Burmese Opposition leader Suu Kyi's
husband dies of cancer in London
Michael Aris, husband of Burmese opposition leader and Nobel Laureate Aung San Suu Kyi, died today in a British hospital, diplomatic sources in Rangoon said.
Burma's military government had denied Aris, who was ill with prostate cancer that had spread to his spine and lungs, a visa to enter the country and see his wife one last time.
Aris, a scholar who specialised in Tibetan studies, died on his 53rd birthday.
Western governments and international human rights groups had been urging the Burmese military junta to grant Aris a visa on humanitarian grounds, but it refused and instead urged Suu Kyi to visit her husband in Britain.
Suu Kyi refused to leave Burma because she believed the military would not let her back in.
The 1991 Nobel peace prize-winner released a brief statement through diplomats after learning of her husband's death.
"On behalf of my sons Alexander and Kim, as well as on my own behalf, I want to thank all those around the world who have supported my husband during his illness and have given me and my family love and sympathy," her statement read.
"I have been so fortunate to have such a wonderful husband who had always given me the understanding I needed. Nothing can take that away from me," she added.
Suu Kyi was with friends and diplomats when she learnt of Aris's death. One diplomat said she took the news serenely. Friends and supporters are attending to her.
The military government had let Aris and their children visit Suu Kyi several times in the past, but had been refusing him a visa for at least the last two years.
While Suu Kyi was under arrest, Aris collected her writings and had them published as a book entitled Freedom from Fear.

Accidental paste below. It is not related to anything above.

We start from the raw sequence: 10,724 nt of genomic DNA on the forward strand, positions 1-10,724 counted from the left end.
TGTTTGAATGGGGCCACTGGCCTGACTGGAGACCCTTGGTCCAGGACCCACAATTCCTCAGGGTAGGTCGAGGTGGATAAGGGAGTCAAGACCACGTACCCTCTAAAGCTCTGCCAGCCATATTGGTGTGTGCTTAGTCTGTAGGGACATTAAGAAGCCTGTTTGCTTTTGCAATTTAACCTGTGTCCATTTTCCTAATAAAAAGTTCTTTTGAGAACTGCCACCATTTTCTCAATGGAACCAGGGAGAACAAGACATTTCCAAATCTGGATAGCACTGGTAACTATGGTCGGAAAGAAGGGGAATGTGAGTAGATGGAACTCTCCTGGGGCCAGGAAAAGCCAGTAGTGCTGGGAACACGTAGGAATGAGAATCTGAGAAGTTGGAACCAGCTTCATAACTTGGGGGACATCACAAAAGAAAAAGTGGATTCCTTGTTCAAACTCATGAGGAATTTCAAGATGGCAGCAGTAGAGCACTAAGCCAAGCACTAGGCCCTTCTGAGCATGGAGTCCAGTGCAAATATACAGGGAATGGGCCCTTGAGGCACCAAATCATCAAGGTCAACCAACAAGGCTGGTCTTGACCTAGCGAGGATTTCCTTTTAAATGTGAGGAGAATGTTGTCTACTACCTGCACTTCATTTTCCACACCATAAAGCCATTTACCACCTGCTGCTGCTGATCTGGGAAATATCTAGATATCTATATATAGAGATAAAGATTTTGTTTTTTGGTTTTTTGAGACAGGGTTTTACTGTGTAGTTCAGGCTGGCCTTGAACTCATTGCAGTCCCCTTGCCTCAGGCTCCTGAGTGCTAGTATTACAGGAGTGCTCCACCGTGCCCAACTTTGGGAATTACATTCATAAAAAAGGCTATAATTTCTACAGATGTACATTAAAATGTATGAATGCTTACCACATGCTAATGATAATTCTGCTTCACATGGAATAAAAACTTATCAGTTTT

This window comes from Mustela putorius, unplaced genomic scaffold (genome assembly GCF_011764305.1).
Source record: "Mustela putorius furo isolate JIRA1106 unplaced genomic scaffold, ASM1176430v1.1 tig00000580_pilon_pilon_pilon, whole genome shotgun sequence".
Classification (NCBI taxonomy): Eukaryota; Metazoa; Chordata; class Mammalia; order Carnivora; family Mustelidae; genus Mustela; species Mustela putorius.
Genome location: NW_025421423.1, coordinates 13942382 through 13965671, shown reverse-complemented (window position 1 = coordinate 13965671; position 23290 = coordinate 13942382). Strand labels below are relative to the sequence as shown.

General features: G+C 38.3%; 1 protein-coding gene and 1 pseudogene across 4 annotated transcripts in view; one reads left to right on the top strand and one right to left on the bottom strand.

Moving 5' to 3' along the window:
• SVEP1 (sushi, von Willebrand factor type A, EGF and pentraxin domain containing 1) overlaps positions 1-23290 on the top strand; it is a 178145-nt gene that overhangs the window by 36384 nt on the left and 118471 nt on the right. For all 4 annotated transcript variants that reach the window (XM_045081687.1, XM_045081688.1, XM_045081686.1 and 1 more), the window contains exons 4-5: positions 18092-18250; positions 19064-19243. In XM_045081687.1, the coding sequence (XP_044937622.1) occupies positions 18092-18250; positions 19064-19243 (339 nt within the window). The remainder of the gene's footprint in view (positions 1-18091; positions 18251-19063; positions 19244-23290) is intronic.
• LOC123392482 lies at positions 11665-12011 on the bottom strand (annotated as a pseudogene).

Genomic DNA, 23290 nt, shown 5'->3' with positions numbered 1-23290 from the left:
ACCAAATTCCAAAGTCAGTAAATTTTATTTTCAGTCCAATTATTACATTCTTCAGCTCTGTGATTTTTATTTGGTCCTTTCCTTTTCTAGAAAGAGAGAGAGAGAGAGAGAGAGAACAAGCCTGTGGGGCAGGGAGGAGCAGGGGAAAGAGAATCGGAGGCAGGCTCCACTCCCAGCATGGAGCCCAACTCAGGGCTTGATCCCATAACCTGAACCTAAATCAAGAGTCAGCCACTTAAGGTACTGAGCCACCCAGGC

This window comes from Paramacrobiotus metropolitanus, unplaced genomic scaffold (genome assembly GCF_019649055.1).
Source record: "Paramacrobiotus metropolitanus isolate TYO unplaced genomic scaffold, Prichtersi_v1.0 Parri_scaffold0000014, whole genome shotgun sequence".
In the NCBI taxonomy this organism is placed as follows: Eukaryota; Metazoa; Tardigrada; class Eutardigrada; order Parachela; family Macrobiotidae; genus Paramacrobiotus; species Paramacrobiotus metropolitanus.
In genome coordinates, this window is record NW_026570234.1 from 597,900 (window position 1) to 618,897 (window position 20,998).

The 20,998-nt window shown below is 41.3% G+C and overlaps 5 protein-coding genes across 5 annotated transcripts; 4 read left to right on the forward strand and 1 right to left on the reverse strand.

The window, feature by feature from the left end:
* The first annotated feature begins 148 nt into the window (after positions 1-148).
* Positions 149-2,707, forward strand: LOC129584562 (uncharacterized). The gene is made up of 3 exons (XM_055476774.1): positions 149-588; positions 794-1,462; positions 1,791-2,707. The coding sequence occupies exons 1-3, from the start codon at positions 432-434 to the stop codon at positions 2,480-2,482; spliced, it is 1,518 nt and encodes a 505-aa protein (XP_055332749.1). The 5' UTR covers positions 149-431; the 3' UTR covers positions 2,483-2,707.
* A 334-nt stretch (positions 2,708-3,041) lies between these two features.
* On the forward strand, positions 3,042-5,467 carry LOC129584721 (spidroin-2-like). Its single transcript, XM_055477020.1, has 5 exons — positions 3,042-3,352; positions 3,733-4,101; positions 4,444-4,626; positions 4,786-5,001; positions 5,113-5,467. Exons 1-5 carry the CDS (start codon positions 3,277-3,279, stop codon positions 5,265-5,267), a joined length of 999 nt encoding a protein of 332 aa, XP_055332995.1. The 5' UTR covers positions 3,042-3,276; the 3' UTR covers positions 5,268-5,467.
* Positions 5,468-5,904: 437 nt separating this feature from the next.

Suu Kyi has always sought to shield her family from the conflict in Burma and has steadfastly refused to discuss her family with the press.
In refusing Aris a visa after it was learnt that he was dying of cancer, the military junta said the country does not have adequate medical facilities should his condition worsen. It said Aris would be a strain on Burma's medical facilities.
Only yesterday the government had issued a statement assuring Suu Kyi and the international community that she would be allowed to return if she visited Aris in Britain but did not turn the trip into a political venture.
Suu Kyi spurned the offer. Her party, the National League for Democracy, pointed out that the military has broken many promises in the past, including honouring the results of a 1990 election that the NLD won by a landslide.
As Burma's top generals reviewed a parade of 6,000 troops on 'Armed Forces Day' today, opposition groups denounced the military and its refusal to allow Aris to visit Suu Kyi in Burma.
International human rights groups and several Western governments have sharply criticised the military government for refusing to grant Aris a visa to enter the country whose name was changed to Myanmar some years ago by the junta.
Making no reference to the controversy, General Than Shwe, chairman of the government, stressed the need for peace and unity during his speech marking the 54th 'Armed Forces Day'. He called on insurgent groups to return to the legal fold.
In Burma, the chasm between the military junta and the opposition is so deep that they do not even agree on the name of the holiday. Opposition groups call it 'Resistance Day', saying that was its original name and it was meant to commemorate the struggle against Japanese occupation during World War II.
The NLD issued a statement calling for unity and the restoration of democracy in Burma. The military has ruled the country since 1962.
"Today's armed forces owe it to themselves to safeguard the spirit, principles, disciplines, policies and traditions practised in the days of Gen Aung San, father of the armed forces," it said.
Aung San, who founded the army and led the country to independence from the Japanese and British colonial rule, was Suu Kyi's father. He and seven of his Cabinet members were assassinated in 1947. He favoured a democratic system of governance for Burma.
The military was also denounced by the national coalition government of the Union of Burma, which is composed of members of Parliament who were driven into exile after the military refused to honour the 1990 election result.
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